Estes Park Health Paid Ransom Two Times to Get All File Decryption Keys

Estes Park Health (EPH) located in Colorado was attacked by ransomware, which extensively encrypted files all across its network.

EPH discovered the ransomware attack on June 2, 2019 when employees noticed and reported the computers’ weird actions. An IT professional signed into the system and noticed the same issues due to the ransomware’s system-wide file encryption. An Estes Park Trail Gazette report stated that EPH’s Chief Information Officer Gary Hall identified the ransomware that was encrypting files and controlling the applications installed in his computer.

The IT team responded to the breach quickly and locked down systems. But, the system-wide file encryption could not be stopped. Various software applications were taken down which include the program used in the clinic and the digital imaging application utilized for storing all X-rays and other medical related images. The ransomware attack destroyed the network plus the telephone facility.

EPH directed its incident response center to execute emergency mode measures while its computer system was down. EPH employs software program that consistently monitors the network and recognizes any attempts to exfiltrate data. In the period covering the attack up to the time access was terminated, no attempt of data exfiltration was recorded in the event logs. EPH is certain that the attackers blocked access to crucial files so that they could extort money from the company.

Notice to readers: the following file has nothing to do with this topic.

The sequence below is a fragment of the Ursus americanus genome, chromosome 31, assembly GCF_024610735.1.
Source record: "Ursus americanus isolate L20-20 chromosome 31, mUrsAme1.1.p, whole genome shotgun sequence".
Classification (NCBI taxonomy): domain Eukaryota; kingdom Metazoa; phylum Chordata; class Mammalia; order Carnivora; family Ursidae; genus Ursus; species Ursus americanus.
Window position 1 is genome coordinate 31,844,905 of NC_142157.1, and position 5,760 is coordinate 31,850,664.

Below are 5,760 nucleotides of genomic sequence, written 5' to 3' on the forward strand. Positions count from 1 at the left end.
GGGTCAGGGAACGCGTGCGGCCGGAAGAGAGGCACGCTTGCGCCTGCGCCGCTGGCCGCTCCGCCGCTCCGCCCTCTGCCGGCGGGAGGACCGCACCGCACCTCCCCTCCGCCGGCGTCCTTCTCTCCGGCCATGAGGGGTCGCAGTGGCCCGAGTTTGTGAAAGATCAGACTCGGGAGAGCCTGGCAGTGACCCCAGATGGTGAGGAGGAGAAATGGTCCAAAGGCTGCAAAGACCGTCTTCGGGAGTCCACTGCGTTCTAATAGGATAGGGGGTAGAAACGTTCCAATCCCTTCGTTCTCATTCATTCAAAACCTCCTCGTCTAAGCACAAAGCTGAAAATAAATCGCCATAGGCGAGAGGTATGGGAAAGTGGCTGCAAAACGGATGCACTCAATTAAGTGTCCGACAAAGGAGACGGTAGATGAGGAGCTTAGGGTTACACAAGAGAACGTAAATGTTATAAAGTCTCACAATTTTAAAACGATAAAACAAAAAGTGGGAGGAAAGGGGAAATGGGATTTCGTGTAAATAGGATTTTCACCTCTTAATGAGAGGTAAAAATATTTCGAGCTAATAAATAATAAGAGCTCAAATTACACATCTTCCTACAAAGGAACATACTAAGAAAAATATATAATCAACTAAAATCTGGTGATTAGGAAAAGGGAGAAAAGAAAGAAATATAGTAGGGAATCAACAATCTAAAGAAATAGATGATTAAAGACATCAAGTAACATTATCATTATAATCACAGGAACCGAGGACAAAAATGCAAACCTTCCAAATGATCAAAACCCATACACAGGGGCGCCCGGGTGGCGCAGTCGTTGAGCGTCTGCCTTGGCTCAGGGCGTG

EPH has a cybersecurity insurance policy that pays for this sort of attacks. EPH hired a cyber security firm that was referred by the insurance provider. The cybersecurity provider assisted in file recovery and response management.

The IT company got in touch with the attackers and paid the ransom. EPH obtained the file decryption keys but soon discovered that the keys did not decrypt all locked files. Therefore, EPH paid another ransom and got the keys to decrypt all files.

There is no disclosure regarding the amount of ransom paid. EPH ought to pay $10,000 deductible. The investigators are continuing their efforts to determine how the attackers were able to access the network.

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Christine Garcia is the staff writer on Calculated HIPAA. Christine has several years experience in writing about healthcare sector issues with a focus on the compliance and cybersecurity issues. Christine has developed in-depth knowledge of HIPAA regulations. You can contact Christine at [email protected]. You can follow Christine on Twitter at https://twitter.com/ChrisCalHIPAA